The cost of health insurance usually involves monthly premiums as well as other financial responsibilities, such as copays and coinsurance.
Although these terms seem the same, these cost-sharing arrangements work somewhat differently. Here’s a breakdown:
- Coinsurance. You pay a fixed percentage (such as 20 percent) of the cost of every medical service you receive. Your insurance company is responsible for the remaining percentage.
- Copay. You pay a fixed amount for particular services. For example, you may have to pay a $20 copay every time you see your primary care doctor. Seeing a specialist may require a higher, predetermined copay.
Another cost-sharing consideration is known as a deductible. Your annual deductible is the amount of money you’ll pay for services before your health insurance starts to pick up those costs.
Depending on your health insurance plan, your deductible could be a few hundred or several thousand dollars each year.
Read on to learn more about coinsurance and copays and how they affect the amount of money you’ll owe when you receive medical services.
Understanding copays, coinsurance, and deductibles can help prepare you for the costs of receiving medical treatment.
Some types of visits will only require a copay. Other types of visits will require you pay a percentage of the total bill (coinsurance), which would go toward your deductible, plus a copay. For other visits, you may be billed for the full amount of the visit but pay no copay.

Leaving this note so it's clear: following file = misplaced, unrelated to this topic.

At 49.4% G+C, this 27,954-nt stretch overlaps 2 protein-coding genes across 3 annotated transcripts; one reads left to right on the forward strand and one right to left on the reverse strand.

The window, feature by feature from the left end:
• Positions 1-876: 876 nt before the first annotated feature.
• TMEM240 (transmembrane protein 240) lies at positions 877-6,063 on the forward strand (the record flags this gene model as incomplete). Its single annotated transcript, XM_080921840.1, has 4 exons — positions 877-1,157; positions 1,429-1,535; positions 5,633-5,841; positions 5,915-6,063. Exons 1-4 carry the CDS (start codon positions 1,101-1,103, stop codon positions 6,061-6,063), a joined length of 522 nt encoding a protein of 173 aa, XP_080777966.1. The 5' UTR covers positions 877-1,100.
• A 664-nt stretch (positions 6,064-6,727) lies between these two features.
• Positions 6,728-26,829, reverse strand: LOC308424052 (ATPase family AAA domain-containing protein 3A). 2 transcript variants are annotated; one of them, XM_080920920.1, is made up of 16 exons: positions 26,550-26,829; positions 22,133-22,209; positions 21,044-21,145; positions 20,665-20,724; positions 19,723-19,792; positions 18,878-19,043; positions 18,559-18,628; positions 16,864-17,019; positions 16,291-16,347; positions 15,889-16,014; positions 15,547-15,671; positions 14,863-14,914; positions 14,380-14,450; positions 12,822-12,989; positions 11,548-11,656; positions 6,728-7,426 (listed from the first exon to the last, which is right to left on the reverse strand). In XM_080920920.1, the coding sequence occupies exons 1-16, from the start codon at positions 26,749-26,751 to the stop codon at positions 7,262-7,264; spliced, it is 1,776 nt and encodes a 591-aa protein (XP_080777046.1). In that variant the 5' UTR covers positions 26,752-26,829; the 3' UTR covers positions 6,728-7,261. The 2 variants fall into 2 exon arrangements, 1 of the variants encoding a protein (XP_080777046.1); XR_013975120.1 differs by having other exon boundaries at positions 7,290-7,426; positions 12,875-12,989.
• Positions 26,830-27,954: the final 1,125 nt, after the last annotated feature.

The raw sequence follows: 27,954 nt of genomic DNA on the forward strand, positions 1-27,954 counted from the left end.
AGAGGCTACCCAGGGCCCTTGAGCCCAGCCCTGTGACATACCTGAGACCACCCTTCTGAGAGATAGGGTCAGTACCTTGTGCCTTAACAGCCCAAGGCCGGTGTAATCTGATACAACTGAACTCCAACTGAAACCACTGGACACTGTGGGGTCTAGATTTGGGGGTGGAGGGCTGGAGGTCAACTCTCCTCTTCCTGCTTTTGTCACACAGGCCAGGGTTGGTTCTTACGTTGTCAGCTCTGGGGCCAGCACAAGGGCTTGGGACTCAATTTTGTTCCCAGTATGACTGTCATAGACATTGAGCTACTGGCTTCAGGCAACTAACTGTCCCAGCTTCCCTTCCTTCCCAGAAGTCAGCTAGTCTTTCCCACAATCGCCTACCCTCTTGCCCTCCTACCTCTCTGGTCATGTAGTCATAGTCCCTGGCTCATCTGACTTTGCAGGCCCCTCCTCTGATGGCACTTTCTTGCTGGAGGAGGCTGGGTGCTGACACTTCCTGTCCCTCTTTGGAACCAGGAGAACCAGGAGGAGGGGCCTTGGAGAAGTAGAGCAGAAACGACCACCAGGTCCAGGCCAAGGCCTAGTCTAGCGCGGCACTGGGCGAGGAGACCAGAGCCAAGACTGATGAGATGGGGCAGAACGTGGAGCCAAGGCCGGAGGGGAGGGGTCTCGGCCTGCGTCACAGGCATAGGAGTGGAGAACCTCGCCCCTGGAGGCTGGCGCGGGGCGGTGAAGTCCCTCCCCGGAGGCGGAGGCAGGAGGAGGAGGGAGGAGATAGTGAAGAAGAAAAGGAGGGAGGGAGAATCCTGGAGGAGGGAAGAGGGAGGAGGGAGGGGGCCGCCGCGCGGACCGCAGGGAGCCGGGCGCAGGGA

If you have a plan that covers 100 percent of well-visits (yearly checkups), you’d only be required to pay your predetermined copay.
If your plan only covers $100 toward a well-visit, you’d be responsible for the copay plus the remaining cost of the visit.
For example, if your copay is $25 and the total cost for the visit is $300, you’d be responsible for $200 — $175 of which would count toward your deductible.
However, if you’ve already met your full deductible for the year, then you’d only be responsible for the $25 copay.
If you have a coinsurance plan and have hit your full deductible, you’ll pay a percentage of that $300 well-visit. If your coinsurance rate is 20 percent, with your insurer covering the other 80 percent, then you’d have to pay $60. Your insurance company would cover the remaining $240.